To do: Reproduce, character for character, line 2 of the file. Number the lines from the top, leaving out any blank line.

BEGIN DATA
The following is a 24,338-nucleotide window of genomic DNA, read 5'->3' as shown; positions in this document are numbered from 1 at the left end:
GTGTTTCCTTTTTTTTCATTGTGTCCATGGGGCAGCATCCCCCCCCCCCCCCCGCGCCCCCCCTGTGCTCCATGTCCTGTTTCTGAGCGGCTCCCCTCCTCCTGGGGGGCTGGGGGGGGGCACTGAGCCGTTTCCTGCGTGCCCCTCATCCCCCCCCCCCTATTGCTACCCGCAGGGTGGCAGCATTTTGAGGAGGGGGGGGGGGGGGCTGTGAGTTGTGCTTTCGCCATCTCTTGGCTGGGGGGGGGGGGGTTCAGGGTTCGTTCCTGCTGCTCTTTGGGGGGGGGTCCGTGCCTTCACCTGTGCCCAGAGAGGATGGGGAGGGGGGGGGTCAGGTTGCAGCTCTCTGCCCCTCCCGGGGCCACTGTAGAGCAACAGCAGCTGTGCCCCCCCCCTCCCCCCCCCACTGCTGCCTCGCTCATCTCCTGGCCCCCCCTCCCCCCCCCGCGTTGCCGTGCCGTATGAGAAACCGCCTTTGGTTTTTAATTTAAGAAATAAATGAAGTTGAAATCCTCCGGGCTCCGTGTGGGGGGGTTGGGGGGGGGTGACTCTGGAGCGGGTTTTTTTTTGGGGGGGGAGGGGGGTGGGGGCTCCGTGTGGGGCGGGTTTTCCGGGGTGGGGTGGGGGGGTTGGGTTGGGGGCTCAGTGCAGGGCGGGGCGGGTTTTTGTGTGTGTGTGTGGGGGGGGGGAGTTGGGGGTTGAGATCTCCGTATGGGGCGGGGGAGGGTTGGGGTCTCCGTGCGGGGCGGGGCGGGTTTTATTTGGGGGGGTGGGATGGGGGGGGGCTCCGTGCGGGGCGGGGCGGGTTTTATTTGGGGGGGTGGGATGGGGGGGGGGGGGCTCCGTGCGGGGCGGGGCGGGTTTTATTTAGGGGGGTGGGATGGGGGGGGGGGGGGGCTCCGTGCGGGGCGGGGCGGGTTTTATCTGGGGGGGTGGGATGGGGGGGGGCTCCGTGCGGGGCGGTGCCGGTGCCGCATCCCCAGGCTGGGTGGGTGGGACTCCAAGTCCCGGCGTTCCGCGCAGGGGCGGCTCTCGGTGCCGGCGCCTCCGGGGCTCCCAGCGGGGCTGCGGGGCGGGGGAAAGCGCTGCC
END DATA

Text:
GTGTTTCCTTTTTTTTCATTGTGTCCATGGGGCAGCATCCCCCCCCCCCCCCCGCGCCCCCCCTGTGCTCCATGTCCTGTTTCTGAGCGGCTCCCCTCCTCCTGGGGGGCTGGGGGGGGGCACTGAGCCGTTTCCTGCGTGCCCCTCATCCCCCCCCCCCTATTGCTACCCGCAGGGTGGCAGCATTTTGAGGAGGGGGGGGGGGGGGCTGTGAGTTGTGCTTTCGCCATCTCTTGGCTGGGGGGGGGGGGGTTCAGGGTTCGTTCCTGCTGCTCTTTGGGGGGGGGTCCGTGCCTTCACCTGTGCCCAGAGAGGATGGGGAGGGGGGGGGTCAGGTTGCAGCTCTCTGCCCCTCCCGGGGCCACTGTAGAGCAACAGCAGCTGTGCCCCCCCCCTCCCCCCCCCACTGCTGCCTCGCTCATCTCCTGGCCCCCCCTCCCCCCCCCGCGTTGCCGTGCCGTATGAGAAACCGCCTTTGGTTTTTAATTTAAGAAATAAATGAAGTTGAAATCCTCCGGGCTCCGTGTGGGGGGGTTGGGGGGGGGTGACTCTGGAGCGGGTTTTTTTTTGGGGGGGGAGGGGGGTGGGGGCTCCGTGTGGGGCGGGTTTTCCGGGGTGGGGTGGGGGGGTTGGGTTGGGGGCTCAGTGCAGGGCGGGGCGGGTTTTTGTGTGTGTGTGTGGGGGGGGGGAGTTGGGGGTTGAGATCTCCGTATGGGGCGGGGGAGGGTTGGGGTCTCCGTGCGGGGCGGGGCGGGTTTTATTTGGGGGGGTGGGATGGGGGGGGGCTCCGTGCGGGGCGGGGCGGGTTTTATTTGGGGGGGTGGGATGGGGGGGGGGGGGCTCCGTGCGGGGCGGGGCGGGTTTTATTTAGGGGGGTGGGATGGGGGGGGGGGGGGGCTCCGTGCGGGGCGGGGCGGGTTTTATCTGGGGGGGTGGGATGGGGGGGGGCTCCGTGCGGGGCGGTGCCGGTGCCGCATCCCCAGGCTGGGTGGGTGGGACTCCAAGTCCCGGCGTTCCGCGCAGGGGCGGCTCTCGGTGCCGGCGCCTCCGGGGCTCCCAGCGGGGCTGCGGGGCGGGGGAAAGCGCTGCC